December 24, 2013

What Are the Best Books of 2013?

Of all the volumes released in 2013 (those I've read that is), I found these to be the most edifying and/or interesting. I had trouble whittling it down to 10, so here are the top 15. Here they are, in alphabetical order, along with a one-line review of each:

C. S. Lewis: A Life by Alister McGrath - The new standard in Lewis biographies.

Covenantal Apologetics: Principles and Practice in Defense of Our Faith by K. Scott Oliphint - A helpful addition to the literature on presuppositional apologetics, though I still prefer Frame's Apologetics to the Glory of God.

The Distinctiveness of Baptist Covenant Theology by Pascal Denault - It turns out that the Covenant Theology of the early Particular Baptists bears a striking resemblance to the (New) Covenant Theology of last year's Kingdom through Covenant.

Does God Desire All to Be Saved? and Five Points: Toward a Deeper Experience of God's Graceby John Piper (Yeah, I cheated. I counted these as one because they are both so short) - Piper packs a lot of very big truths into these two small books.

Echoes of Eden: Reflections on Christianity, Literature, and the Arts by Jerram Barrs - Tolkien, Lewis, Rowling, Austen, and Shakespeare!

Engaging with Keller: Thinking through the Theology of an Influential Evangelical edited by Iain D. Campbell and William M. Schweitzer - This book deals thoughtfully (and charitably) with some of the more troubling aspects of Tim Keller's teaching.

From Heaven He Came and Sought Her: Definite Atonement in Historical, Biblical, Theological, and Pastoral Perspective edited by David Gibson and Jonathan Gibson - The definitive work on definite atonement.

Going Clear: Scientology, Hollywood and the Prison of Belief by Lawrence Wright -Though not written from a Christian perspective, Going Clear offers a chilling account of the story behind America's most secretive and dangerous cult.

Kingdom Come: The Amillennial Alternative by Sam Storms - Waldron's End Times Made Simple is to be preferred for brevity and clarity, but this looks to be the new standard work on Amillennialism.

The Man Christ Jesus: Theological Reflections on the Humanity of Christ by Bruce Ware - Though written at a popular level, it would not surprise me if this became the new standard work on the humanity of Christ.

The New Calvinism Considered: A Personal and Pastoral Assessment by Jeremy Walker - Though I consider myself one of the "new Calvinists," I wholeheartedly agree with nearly everything Walker writes in this critique of the movement.

Recovering Classic Evangelicalism: Applying the Wisdom and Vision of Carl F. H. Henry by Greg Thornbury - Thornbury makes a case for the recovery of the robust Christian philosophy and theological prologomena of Carl Henry.

Stop Asking Jesus into Your Heart: How to Know for Sure You Are Saved by J. D. Greear - A helpful critique of easy-believism and decisionism along with a clear articulation of the biblical doctrines of faith, repentance, and assurance.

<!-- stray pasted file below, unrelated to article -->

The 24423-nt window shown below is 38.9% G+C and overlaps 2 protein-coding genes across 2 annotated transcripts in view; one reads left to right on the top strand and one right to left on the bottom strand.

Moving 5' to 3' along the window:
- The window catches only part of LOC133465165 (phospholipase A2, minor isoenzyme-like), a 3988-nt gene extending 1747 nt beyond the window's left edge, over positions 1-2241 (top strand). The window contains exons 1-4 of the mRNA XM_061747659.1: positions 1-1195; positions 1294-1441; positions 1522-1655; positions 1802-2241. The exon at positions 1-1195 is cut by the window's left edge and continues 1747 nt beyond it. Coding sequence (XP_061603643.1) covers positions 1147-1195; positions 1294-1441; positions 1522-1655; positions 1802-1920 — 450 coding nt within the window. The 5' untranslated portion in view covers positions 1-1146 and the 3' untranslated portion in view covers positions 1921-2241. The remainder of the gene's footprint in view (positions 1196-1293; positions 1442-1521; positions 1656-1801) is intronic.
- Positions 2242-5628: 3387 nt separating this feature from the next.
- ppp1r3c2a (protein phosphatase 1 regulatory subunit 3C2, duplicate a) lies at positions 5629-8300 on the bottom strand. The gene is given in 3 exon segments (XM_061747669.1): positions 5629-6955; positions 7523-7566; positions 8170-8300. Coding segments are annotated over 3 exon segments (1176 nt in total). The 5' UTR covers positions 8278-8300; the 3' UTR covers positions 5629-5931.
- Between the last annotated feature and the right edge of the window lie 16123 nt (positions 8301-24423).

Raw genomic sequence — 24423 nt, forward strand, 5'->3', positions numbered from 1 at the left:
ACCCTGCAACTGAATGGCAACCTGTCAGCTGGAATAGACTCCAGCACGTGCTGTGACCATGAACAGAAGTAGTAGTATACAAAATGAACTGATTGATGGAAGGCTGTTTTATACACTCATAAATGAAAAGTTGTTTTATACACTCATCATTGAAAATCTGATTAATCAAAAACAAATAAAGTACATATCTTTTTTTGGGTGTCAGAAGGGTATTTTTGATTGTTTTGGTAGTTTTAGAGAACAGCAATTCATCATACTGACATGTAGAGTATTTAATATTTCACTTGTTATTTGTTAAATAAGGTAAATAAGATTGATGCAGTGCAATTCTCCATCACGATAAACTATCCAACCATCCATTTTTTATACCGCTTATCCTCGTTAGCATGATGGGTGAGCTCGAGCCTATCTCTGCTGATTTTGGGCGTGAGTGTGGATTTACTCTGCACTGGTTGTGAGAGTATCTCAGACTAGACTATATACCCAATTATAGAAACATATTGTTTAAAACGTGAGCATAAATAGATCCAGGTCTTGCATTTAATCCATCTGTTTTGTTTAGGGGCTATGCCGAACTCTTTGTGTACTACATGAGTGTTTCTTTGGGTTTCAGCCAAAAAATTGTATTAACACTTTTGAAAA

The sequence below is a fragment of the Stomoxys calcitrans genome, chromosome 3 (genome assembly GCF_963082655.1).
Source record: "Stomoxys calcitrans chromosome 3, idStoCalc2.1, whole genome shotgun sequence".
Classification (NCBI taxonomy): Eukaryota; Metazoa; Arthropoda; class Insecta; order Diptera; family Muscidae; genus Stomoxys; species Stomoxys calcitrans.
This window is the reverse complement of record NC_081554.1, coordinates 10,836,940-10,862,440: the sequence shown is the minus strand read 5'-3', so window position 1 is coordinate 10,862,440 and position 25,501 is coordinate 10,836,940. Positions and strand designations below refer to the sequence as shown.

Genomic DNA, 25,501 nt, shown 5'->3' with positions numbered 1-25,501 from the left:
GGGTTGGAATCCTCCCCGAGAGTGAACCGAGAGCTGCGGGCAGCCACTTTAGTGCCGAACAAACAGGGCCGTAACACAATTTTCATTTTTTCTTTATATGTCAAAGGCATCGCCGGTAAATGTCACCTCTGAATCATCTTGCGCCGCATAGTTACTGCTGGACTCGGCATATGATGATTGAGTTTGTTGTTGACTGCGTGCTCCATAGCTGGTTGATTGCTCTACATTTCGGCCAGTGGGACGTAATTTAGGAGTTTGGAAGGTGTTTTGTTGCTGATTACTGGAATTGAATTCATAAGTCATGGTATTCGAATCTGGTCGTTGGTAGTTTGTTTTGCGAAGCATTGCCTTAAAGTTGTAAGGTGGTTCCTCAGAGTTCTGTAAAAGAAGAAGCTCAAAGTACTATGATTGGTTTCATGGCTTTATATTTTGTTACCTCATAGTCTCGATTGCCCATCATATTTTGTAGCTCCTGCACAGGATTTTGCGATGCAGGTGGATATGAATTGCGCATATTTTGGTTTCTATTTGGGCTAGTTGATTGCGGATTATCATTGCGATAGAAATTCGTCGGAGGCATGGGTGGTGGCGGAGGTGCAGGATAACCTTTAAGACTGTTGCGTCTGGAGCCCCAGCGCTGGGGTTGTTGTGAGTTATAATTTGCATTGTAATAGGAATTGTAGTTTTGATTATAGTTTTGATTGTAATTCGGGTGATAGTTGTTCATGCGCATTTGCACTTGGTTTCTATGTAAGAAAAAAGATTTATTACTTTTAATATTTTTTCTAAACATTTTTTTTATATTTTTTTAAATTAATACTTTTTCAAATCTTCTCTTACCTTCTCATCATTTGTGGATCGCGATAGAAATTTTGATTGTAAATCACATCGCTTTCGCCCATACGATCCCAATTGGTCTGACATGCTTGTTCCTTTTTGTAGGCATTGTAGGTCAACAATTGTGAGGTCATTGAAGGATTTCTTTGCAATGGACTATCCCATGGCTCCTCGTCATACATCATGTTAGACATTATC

Tough Topics: Biblical Answers to 25 Challenging Questions by Sam Storms - While I don't agree with his defense of continuationism, other than that I think Storms offers a great treatment on each one of these tough topics.

What Is Biblical Theology? by James Hamilton - A helpful distillation of Hamilton's much larger God's Glory in Salvation through Judgment.


Honorable Mentions:
  • Covenant Theology: A Baptist Distinctive edited by Earl Blackburn
  • Crazy Busy by Kevin DeYoung
  • The Gospel Call and True Conversion by Paul Washer
  • Jesus on Every Page by David Murray
  • A Reformed Approach to Science and Scripture by Keith Mathison
  • Strange Fire by John MacArthur

In addition to the great books of 2013 that I actually read, there were a lot of great books released this year that I just didn't have the time to read. I thought it would be a real shame not to mention them, so here they are:

Abraham Kuyper: Modern Calvinist, Christian Democrat by James Bratt  

Antinomianism: Reformed Theology's Unwelcome Guest? by Mark Jones

Bound Together: How We Are Tied to Others in Good and Bad Choices by Chris Brauns 

Calvinism: A History by Darryl Hart

Can You Believe It's True? Christian Apologetics in a Modern and Postmodern Era by John Feinberg

The History of the Renaissance World by Susan Wise Bauer

The Intellectual World of C. S. Lewis by Alister McGrath

The King in His Beauty: A Biblical Theology of the Old and New Testaments by Thomas Schreiner

Living by Revealed Truth: The Life and Pastoral Theology of Charles Haddon Spurgeon by Tom Nettles

The Poverty of Nations: A Sustainable Solution by Barry Asmus and Wayne Grudem

Seeking the City: Wealth, Poverty, and Political Economy in Christian Perspective by Chad Owen Brand and Tom Pratt Jr.

Two Things You Must Do to Be Saved by Sam Waldron

What Is the Meaning of Sex? by Denny Burk

What the Old Testament Authors Really Cared About: A Survey of Jesus' Bible edited by Jason DeRouchie


The best books of 2013 are available at Amazon. You can support the blog by using one of our Amazon Associate links to do your book shopping:



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